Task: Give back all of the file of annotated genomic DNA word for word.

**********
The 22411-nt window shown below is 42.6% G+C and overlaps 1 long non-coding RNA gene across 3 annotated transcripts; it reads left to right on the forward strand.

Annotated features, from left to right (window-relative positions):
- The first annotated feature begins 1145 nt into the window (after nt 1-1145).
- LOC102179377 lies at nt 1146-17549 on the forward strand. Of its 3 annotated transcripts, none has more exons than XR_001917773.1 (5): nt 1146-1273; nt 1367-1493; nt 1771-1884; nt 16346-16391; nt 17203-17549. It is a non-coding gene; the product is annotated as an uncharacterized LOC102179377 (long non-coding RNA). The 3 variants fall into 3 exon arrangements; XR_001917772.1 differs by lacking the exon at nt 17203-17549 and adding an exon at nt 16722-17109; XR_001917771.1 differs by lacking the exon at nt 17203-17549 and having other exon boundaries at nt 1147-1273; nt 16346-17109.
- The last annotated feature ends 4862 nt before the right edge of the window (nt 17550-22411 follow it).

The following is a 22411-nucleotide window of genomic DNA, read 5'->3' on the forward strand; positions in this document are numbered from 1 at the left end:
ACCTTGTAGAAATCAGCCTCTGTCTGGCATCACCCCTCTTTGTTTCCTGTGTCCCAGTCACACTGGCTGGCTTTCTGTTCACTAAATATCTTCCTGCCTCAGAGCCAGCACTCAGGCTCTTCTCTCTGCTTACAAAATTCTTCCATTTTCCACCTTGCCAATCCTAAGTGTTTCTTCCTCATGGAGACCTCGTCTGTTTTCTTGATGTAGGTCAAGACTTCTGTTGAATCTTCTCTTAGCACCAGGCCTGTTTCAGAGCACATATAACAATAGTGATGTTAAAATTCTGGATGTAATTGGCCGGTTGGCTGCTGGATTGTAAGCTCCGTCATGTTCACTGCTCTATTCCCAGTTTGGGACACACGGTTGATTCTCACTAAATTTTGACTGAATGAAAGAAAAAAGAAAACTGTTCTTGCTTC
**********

The 22411-nt window shown below is 42.6% G+C and overlaps 1 long non-coding RNA gene across 3 annotated transcripts; it reads left to right on the forward strand.

Annotated features, from left to right (window-relative positions):
- The first annotated feature begins 1145 nt into the window (after nt 1-1145).
- LOC102179377 lies at nt 1146-17549 on the forward strand. Of its 3 annotated transcripts, none has more exons than XR_001917773.1 (5): nt 1146-1273; nt 1367-1493; nt 1771-1884; nt 16346-16391; nt 17203-17549. It is a non-coding gene; the product is annotated as an uncharacterized LOC102179377 (long non-coding RNA). The 3 variants fall into 3 exon arrangements; XR_001917772.1 differs by lacking the exon at nt 17203-17549 and adding an exon at nt 16722-17109; XR_001917771.1 differs by lacking the exon at nt 17203-17549 and having other exon boundaries at nt 1147-1273; nt 16346-17109.
- The last annotated feature ends 4862 nt before the right edge of the window (nt 17550-22411 follow it).

The following is a 22411-nucleotide window of genomic DNA, read 5'->3' on the forward strand; positions in this document are numbered from 1 at the left end:
ACCTTGTAGAAATCAGCCTCTGTCTGGCATCACCCCTCTTTGTTTCCTGTGTCCCAGTCACACTGGCTGGCTTTCTGTTCACTAAATATCTTCCTGCCTCAGAGCCAGCACTCAGGCTCTTCTCTCTGCTTACAAAATTCTTCCATTTTCCACCTTGCCAATCCTAAGTGTTTCTTCCTCATGGAGACCTCGTCTGTTTTCTTGATGTAGGTCAAGACTTCTGTTGAATCTTCTCTTAGCACCAGGCCTGTTTCAGAGCACATATAACAATAGTGATGTTAAAATTCTGGATGTAATTGGCCGGTTGGCTGCTGGATTGTAAGCTCCGTCATGTTCACTGCTCTATTCCCAGTTTGGGACACACGGTTGATTCTCACTAAATTTTGACTGAATGAAAGAAAAAAGAAAACTGTTCTTGCTTC